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Nominalisation in

English and Arabic: A

Contrastive Study
Rana K. El Kholy
PhD Programme in Applied Linguistics
Cairo University, Cairo

Theoretical Background
According to Biber, Conrad and Leech (2002), nominalisations are
abstract nouns which are formed from verbs or adjectives through
derivational morphology.
Nominalisation in English: According to Biber, Conrad and Leech
(2002) English nominalisations are derived from verbs and adjectives
through the addition of noun suffixes, which have different meanings.
Nominalisation in Arabic: Palmer (1874) explains how different
types of Arabic nouns are derived from verbs: nouns of unity, nouns
of species, agents, passive participles, nouns of actions formed with
the Arabic letter /mi:m/, nouns of time and place, nouns of
instrument, nouns of quality, nouns of colour and defect, nouns of
superiority (or comparative), and nouns of excess or incentive agent.

Rationale for the Study

The main aim of the present study is to investigate
nominalisations in English and Arabic.
This study aspires to reveal whether there are any
similarities or differences between nominalisations in
both language in order to determine the pedagogical
usefulness of such a comparison.
Research Question: what are the similarities and
differences between nominalisation in English and in

Sample: Two articles, one from an English newspaper
and another from an Arabic newspaper, were scanned
for cases of nominalisation. The two articles depicted
the same piece of news: the Russian plane crash in
Sharm El Sheikh was caused by a bomb. Both
newspapers were published on November 18th, 2015.
Data Analysis: The English data was analysed
according to the types of nominalisation mentioned by
Biber, Conrad and Leech (2002), whereas the Arabic
data was examined according to the types explained by
Palmer (1874).

Types of English Nominalisations

Main meaning(s)

Examples from sample


various meanings


-ance, -ence

action/state of V-ing

assistance, clearance


a person (various meanings)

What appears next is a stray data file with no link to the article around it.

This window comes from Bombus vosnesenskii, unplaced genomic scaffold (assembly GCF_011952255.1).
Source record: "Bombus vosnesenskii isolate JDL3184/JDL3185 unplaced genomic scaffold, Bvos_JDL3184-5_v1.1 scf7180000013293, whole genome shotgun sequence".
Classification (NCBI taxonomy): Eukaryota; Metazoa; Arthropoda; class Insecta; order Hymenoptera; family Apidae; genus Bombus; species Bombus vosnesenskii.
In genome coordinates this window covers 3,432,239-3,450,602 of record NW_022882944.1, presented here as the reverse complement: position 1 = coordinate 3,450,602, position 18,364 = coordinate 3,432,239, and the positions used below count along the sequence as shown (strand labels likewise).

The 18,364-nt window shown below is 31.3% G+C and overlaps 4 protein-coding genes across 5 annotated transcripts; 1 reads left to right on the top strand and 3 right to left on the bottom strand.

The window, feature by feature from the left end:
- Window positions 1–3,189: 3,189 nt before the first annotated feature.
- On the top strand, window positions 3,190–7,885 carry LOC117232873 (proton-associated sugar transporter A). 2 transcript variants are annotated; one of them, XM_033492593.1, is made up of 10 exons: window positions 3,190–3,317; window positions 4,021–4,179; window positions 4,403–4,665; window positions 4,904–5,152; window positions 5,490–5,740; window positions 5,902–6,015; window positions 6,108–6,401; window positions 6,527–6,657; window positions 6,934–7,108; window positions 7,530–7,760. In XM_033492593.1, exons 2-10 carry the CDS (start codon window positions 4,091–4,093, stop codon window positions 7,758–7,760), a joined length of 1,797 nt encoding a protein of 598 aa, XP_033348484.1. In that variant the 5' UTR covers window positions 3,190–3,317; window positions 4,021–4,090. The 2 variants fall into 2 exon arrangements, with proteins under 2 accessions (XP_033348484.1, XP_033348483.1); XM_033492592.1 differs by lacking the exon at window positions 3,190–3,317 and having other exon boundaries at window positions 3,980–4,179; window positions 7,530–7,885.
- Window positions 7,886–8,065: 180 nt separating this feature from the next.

-er, -or

a person/thing that V-ing

bomb-maker, advisor


state of being A



action/instance of V-ing

scattering, bringing down, targeting, restructuring





state/quality of being A

security, authority


action/instance of V-ing

involvement, statement


action/instance of V-ing

examination, explosion, investigation, consideration,

information, penetration, description

Types of Arabic Nominalisations
Derivation form

Examples from sample


Noun of action


Noun of unity

Type of Noun

Noun of place
Noun of instrument
Noun of quality

Discussion and Conclusion

In light of the foregoing data presentation, the analysis
provided clear credence to the view that nominalisation
are different in English and Arabic.
The study reached the conclusion that nominalisation
takes place in English by adding suffixes to verbs and
On the other hand, nominalisation in Arabic involves
going back to the root of the verb and then deriving the
noun according to its meaning.
Hence, the process of nominalisation is vastly different
in both languages.

Pedagogical Implications
It is hoped that this contrastive analysis of
nominalisation in English and Arabic will contribute to
the field of education and stimulate further research to
be undertaken in this area.
It would be enlightening to expose learners of both
English and Arabic to the rules of nominalisation,
especially in Arabic because if they are introduced to
the root of any verb and the different derivational rules,
they can formulate their own nominalisations.

Biber, D., Conrad, S., & Leech, G. (2002). Longman student
grammar of spoken and written English. Essex, UK: Pearson
Education Limited.
Palmer, E. H. (1874). A grammar of the Arabic language. London: H.
Data Sources:
Abbas, A. (2015, November 18). Plane crash terrorist attack:
Russia. Daily News Egypt, pp.1.
.(18 2015) .
.5. ." "